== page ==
Construction jobs grow nationally, locally
Unemployment rate continues to drop
The U.S. job market isn't just growing, it's accelerating.
More jobs were created last month than analysts expected, sending the unemployment rate to a four-year low.
Employers added 236,000 jobs in February and drove down the unemployment rate to 7.7 percent.
The jobs report released Friday pushed the Dow to a new record high. The report also showed big gains in several key industries.
Retail employment is absolutely soaring, adding more than 20,000 jobs in each of the last three months. The health care industry continued to add jobs -- 32,000 in February. Leisure and Hospitality gained 24,000 jobs.
And the housing comeback provided a real shot in the arm for construction jobs -- 48,000 were added last month.
Those numbers translate locally.
The project to add a Panera Bread and Boost Mobil in San Marco is expected to be complete in a few months thanks to construction workers like Miguel Torres, who says he's grateful for the gig.
"Jobs are hard to get and construction is great," Torres said. "I mean, it's a hard job but, it's a good-paying job, actually. It's just sweat, dirt."
Many more are now happily fighting through the sweat and dirt, according to the jobs report.
"We're in an exciting time when the economy truly is gaining power, and I think we're going to have a great year this year and frankly the next several years," Torres said.
The unemployment rate is the lowest it's been since 2008. Locally, those numbers are even better.
"Our unemployment is down about 0.4 of a percent less than the national average," said Jerry Mallot, president of the Jacksonville Chamber of Commerce. "So our economy is growing, jobs are growing, and we're seeing a lot of new business activity."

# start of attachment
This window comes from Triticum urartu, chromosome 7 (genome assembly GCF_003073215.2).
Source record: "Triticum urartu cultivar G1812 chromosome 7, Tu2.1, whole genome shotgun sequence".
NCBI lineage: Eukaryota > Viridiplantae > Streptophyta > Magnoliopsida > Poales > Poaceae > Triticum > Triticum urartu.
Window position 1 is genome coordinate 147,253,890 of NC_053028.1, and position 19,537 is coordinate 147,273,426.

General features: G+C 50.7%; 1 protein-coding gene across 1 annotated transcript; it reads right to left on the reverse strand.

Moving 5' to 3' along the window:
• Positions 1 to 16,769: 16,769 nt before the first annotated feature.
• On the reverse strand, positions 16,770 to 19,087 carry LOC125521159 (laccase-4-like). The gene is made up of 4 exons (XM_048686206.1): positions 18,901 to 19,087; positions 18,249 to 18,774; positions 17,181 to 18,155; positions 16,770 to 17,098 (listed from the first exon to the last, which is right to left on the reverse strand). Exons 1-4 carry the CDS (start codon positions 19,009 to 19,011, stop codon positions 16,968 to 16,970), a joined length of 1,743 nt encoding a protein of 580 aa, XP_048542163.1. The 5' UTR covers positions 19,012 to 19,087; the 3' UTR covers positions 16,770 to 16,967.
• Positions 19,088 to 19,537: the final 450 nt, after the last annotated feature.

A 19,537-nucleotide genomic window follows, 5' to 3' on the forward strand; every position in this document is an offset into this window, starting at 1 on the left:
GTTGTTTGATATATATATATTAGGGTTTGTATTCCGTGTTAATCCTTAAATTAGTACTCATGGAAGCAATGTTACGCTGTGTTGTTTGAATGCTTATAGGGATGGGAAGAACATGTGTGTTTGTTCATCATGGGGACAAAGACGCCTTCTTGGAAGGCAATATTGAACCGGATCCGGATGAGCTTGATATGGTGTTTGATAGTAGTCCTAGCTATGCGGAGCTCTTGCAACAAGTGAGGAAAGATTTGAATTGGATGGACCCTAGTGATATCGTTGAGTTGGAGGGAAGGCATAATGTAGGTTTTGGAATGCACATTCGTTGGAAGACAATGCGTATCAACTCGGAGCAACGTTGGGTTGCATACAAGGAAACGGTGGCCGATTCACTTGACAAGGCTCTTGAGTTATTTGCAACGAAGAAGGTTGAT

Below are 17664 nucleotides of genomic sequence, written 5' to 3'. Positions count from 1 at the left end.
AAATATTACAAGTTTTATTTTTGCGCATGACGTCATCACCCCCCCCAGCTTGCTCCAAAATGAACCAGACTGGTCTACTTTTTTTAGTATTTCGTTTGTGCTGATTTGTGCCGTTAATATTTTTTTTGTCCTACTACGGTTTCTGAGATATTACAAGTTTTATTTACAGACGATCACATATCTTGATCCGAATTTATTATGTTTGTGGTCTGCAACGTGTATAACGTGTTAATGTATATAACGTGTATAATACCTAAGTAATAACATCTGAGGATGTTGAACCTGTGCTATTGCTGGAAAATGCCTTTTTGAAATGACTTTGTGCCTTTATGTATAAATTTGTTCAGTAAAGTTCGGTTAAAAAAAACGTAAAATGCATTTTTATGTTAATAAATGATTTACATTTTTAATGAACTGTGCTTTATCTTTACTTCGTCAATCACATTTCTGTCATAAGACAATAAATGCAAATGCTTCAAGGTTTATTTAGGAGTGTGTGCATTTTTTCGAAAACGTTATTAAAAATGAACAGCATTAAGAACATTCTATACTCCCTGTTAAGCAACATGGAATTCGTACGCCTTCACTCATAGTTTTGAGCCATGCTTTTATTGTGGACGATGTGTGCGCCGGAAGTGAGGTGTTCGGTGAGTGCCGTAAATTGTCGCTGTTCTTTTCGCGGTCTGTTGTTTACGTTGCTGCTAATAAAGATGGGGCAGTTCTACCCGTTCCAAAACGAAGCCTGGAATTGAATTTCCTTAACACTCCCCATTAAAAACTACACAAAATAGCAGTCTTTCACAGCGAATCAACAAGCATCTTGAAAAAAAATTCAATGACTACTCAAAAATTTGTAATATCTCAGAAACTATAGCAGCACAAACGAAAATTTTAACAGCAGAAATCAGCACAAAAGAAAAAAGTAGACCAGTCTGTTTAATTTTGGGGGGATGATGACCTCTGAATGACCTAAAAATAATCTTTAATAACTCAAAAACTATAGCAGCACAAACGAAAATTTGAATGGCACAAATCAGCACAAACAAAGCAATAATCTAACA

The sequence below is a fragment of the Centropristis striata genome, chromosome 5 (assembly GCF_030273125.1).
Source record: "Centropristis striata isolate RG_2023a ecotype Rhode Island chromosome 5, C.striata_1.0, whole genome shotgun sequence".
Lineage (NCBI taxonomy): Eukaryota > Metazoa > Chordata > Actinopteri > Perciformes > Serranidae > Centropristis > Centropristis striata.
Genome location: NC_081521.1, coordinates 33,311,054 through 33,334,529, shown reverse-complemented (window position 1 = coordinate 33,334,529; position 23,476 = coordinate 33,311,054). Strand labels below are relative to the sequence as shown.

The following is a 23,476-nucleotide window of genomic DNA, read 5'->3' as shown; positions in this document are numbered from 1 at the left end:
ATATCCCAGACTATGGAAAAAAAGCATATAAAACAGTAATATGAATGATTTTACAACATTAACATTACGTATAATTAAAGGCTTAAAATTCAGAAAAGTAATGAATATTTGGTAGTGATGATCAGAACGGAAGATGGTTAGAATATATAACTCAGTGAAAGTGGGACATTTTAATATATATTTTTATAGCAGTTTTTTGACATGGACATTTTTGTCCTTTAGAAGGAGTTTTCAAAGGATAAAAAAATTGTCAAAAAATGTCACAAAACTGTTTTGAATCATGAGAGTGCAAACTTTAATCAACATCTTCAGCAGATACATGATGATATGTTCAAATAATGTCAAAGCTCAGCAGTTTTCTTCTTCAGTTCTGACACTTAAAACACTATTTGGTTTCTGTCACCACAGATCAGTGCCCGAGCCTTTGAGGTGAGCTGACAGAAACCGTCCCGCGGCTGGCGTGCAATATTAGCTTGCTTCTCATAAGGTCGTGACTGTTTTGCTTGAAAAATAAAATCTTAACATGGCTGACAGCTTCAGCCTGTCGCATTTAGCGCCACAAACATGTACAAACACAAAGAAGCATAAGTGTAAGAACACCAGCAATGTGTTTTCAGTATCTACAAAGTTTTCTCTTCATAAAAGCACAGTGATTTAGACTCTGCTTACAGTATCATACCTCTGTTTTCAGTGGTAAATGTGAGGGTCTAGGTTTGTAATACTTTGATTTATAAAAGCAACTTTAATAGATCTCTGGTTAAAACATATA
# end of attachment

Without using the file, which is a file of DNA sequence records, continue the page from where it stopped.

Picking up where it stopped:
The most local job growth is in financial services, information technology, aviation and construction, which is good news for the Northeast Florida Builders Association.
"We've gone for five years without anybody walking through model homes, and now we're starting to see people come back out there and kick tires and figure out if they want to move up because they feel a little bit better about the future," said Daniel Davis, executive director of the association.
As the economy hopefully continues to improve, Mallot said living in the River City is the right spot.
"I think it says a lot about our future," Mallot said. "We've got a combination of a great business environment, great quality of life, and I think the right place to be as our nation grows and recovers."
And thanks to more construction jobs, there will soon be more places for northeast Florida residents to go.
"This is going to be a great place for San Marco, for the people here to enjoy, especially a Panera. It's going to be great, wonderful," Torres said.
Also good news for the River City, last week Forbes Magazine rated Jacksonville second in the nation for technology services job growth.
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